Change Revisited

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RAJGOPAL NIDAMBOOR

Noted psychologist and celebrated visionary Abraham Maslow once wrote, “Life is moving far more rapidly now than ever before… in the rate of growth of facts, knowledge, techniques, and inventions.” He also said, “We need a different kind of human being, able to live in a world which changes perpetually, who has been educated to be comfortable with change in situations in which he has had absolutely no forewarning.” Emphasising further, Maslow noted, “The society that can turn out such people will survive: societies which do not will die.” Prophetic words.

Michael J Gelb’s temporal book, Thinking For A Change [Harmony Books], is based on such a template. Besides, it offers a road-map, a manual for anybody who wishes to become comfortable in an unendingly changing world — especially, to anyone that lives in buzzing cities — and, be the “different kind of human being.” The book, in addition, not only explains how we can acquire the necessary thinking and communicating skills, but it also provides practical, brain-based strategies to meeting challenges. If this isn’t a novel statement of belief, there is nothing else that could be close to it.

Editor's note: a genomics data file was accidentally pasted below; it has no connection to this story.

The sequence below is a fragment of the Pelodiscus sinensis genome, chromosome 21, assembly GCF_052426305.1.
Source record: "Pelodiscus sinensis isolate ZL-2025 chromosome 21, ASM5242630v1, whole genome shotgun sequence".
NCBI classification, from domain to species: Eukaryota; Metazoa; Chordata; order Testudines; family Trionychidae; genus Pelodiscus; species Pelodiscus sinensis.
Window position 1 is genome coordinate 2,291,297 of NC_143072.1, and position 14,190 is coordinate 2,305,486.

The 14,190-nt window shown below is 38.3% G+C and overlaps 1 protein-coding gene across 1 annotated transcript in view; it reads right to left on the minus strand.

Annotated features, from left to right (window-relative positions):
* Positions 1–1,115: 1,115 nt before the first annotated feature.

Writes Gelb, “Most of what we know about the brain has been learned in the past 15-20 years. This research yields insights that can unleash your potential for personal growth and high performance… The skills you will learn can be applied immediately to improve the quality of your life at home and at work.” No tall claim, because,, Gelb, is the originator of the concept of “synvergent thinking,” and a pioneer in the development and teaching of mind mapping. He knows what the implications are. And, all of it, well.

PRACTICAL UPSHOT

Gelb’s book is purposefully based on a practical upshot — the understanding of the structure and design of the human brain, including on-going research into the thinking patterns of history’s greatest achievers — from the likes of Michelangelo and Leonardo da Vinci to Charles Darwin. Its fundamental keynote is based on what the magnificent trio may have possibly used — mind mapping — with stunning success to unleashing the ability to generating new ideas in a flash and organising them just as effectively.

Thinking… helps you to rethink the way you think. Instead of minimising risks, it maximises your inherent potential — the natural ability to create, communicate, and lead in every area of life. Its user-friendly approach also focuses on everybody’s commonplace needs: from designing and mapping out your life goals to making the best out of a business meeting.

What is synvergent thinking? It is the art of balancing logic and imagination, reason and intuition: a way of seeing the whole picture. And, in more ways than one, it is the ability to entertain multiple pairs of seemingly opposite ideas. Simultaneously. Nothing new, if you’d recall Scott Fitzgerald’s famous aphorism — intelligence, or genius, is doing two things at the same time — even if one wouldn’t know a word about Gelb’s new ‘rote’ of thinking.